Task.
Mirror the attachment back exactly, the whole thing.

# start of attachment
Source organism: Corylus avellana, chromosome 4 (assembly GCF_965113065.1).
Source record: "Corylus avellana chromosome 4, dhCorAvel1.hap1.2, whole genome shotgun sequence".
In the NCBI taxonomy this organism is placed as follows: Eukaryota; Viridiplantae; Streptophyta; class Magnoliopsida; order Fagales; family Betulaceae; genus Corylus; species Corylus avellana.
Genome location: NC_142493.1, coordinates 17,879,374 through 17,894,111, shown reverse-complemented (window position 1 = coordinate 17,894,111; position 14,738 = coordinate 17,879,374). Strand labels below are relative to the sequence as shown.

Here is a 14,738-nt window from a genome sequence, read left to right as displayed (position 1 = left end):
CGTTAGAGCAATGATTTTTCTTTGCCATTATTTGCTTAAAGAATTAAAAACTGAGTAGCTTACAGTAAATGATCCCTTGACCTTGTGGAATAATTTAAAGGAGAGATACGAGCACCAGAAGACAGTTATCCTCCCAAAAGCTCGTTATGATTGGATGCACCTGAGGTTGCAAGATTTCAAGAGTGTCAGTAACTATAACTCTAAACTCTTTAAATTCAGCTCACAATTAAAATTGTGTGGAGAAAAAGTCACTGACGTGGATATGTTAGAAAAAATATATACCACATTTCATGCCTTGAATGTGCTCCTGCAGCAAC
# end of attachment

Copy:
Source organism: Corylus avellana, chromosome 4 (assembly GCF_965113065.1).
Source record: "Corylus avellana chromosome 4, dhCorAvel1.hap1.2, whole genome shotgun sequence".
In the NCBI taxonomy this organism is placed as follows: Eukaryota; Viridiplantae; Streptophyta; class Magnoliopsida; order Fagales; family Betulaceae; genus Corylus; species Corylus avellana.
Genome location: NC_142493.1, coordinates 17,879,374 through 17,894,111, shown reverse-complemented (window position 1 = coordinate 17,894,111; position 14,738 = coordinate 17,879,374). Strand labels below are relative to the sequence as shown.

Here is a 14,738-nt window from a genome sequence, read left to right as displayed (position 1 = left end):
CGTTAGAGCAATGATTTTTCTTTGCCATTATTTGCTTAAAGAATTAAAAACTGAGTAGCTTACAGTAAATGATCCCTTGACCTTGTGGAATAATTTAAAGGAGAGATACGAGCACCAGAAGACAGTTATCCTCCCAAAAGCTCGTTATGATTGGATGCACCTGAGGTTGCAAGATTTCAAGAGTGTCAGTAACTATAACTCTAAACTCTTTAAATTCAGCTCACAATTAAAATTGTGTGGAGAAAAAGTCACTGACGTGGATATGTTAGAAAAAATATATACCACATTTCATGCCTTGAATGTGCTCCTGCAGCAAC